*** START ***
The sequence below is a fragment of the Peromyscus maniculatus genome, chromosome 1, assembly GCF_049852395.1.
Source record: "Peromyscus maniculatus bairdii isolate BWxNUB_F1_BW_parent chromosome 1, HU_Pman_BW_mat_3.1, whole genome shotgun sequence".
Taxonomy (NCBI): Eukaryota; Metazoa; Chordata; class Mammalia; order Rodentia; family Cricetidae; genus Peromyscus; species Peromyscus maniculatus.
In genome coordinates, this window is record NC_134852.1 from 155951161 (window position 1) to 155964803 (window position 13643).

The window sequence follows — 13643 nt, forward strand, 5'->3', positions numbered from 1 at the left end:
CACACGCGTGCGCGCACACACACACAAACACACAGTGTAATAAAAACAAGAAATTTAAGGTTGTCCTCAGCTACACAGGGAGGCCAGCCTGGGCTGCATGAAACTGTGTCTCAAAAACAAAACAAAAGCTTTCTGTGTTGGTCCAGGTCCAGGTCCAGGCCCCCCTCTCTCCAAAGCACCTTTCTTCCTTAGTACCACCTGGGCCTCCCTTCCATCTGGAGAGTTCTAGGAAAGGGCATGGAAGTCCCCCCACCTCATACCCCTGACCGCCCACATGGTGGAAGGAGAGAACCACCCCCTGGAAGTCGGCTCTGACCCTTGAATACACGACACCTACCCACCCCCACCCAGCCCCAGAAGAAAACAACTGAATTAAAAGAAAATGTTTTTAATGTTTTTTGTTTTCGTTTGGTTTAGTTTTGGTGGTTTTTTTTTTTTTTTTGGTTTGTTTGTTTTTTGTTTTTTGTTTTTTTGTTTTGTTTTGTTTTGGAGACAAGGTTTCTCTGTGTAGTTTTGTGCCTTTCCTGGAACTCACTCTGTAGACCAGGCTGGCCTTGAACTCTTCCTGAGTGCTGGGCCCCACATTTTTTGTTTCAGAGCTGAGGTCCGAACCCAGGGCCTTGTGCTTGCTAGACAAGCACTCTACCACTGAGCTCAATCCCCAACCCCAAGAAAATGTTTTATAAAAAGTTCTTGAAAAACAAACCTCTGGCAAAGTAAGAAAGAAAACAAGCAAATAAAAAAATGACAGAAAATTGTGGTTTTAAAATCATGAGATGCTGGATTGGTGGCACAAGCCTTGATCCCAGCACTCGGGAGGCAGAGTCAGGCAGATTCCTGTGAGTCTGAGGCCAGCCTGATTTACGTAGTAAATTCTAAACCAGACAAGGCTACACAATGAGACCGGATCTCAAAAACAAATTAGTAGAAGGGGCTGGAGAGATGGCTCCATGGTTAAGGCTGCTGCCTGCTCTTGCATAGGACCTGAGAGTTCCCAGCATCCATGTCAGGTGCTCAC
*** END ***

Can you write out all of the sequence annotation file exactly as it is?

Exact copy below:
The sequence below is a fragment of the Peromyscus maniculatus genome, chromosome 1, assembly GCF_049852395.1.
Source record: "Peromyscus maniculatus bairdii isolate BWxNUB_F1_BW_parent chromosome 1, HU_Pman_BW_mat_3.1, whole genome shotgun sequence".
Taxonomy (NCBI): Eukaryota; Metazoa; Chordata; class Mammalia; order Rodentia; family Cricetidae; genus Peromyscus; species Peromyscus maniculatus.
In genome coordinates, this window is record NC_134852.1 from 155951161 (window position 1) to 155964803 (window position 13643).

The window sequence follows — 13643 nt, forward strand, 5'->3', positions numbered from 1 at the left end:
CACACGCGTGCGCGCACACACACACAAACACACAGTGTAATAAAAACAAGAAATTTAAGGTTGTCCTCAGCTACACAGGGAGGCCAGCCTGGGCTGCATGAAACTGTGTCTCAAAAACAAAACAAAAGCTTTCTGTGTTGGTCCAGGTCCAGGTCCAGGCCCCCCTCTCTCCAAAGCACCTTTCTTCCTTAGTACCACCTGGGCCTCCCTTCCATCTGGAGAGTTCTAGGAAAGGGCATGGAAGTCCCCCCACCTCATACCCCTGACCGCCCACATGGTGGAAGGAGAGAACCACCCCCTGGAAGTCGGCTCTGACCCTTGAATACACGACACCTACCCACCCCCACCCAGCCCCAGAAGAAAACAACTGAATTAAAAGAAAATGTTTTTAATGTTTTTTGTTTTCGTTTGGTTTAGTTTTGGTGGTTTTTTTTTTTTTTTTGGTTTGTTTGTTTTTTGTTTTTTGTTTTTTTGTTTTGTTTTGTTTTGGAGACAAGGTTTCTCTGTGTAGTTTTGTGCCTTTCCTGGAACTCACTCTGTAGACCAGGCTGGCCTTGAACTCTTCCTGAGTGCTGGGCCCCACATTTTTTGTTTCAGAGCTGAGGTCCGAACCCAGGGCCTTGTGCTTGCTAGACAAGCACTCTACCACTGAGCTCAATCCCCAACCCCAAGAAAATGTTTTATAAAAAGTTCTTGAAAAACAAACCTCTGGCAAAGTAAGAAAGAAAACAAGCAAATAAAAAAATGACAGAAAATTGTGGTTTTAAAATCATGAGATGCTGGATTGGTGGCACAAGCCTTGATCCCAGCACTCGGGAGGCAGAGTCAGGCAGATTCCTGTGAGTCTGAGGCCAGCCTGATTTACGTAGTAAATTCTAAACCAGACAAGGCTACACAATGAGACCGGATCTCAAAAACAAATTAGTAGAAGGGGCTGGAGAGATGGCTCCATGGTTAAGGCTGCTGCCTGCTCTTGCATAGGACCTGAGAGTTCCCAGCATCCATGTCAGGTGCTCAC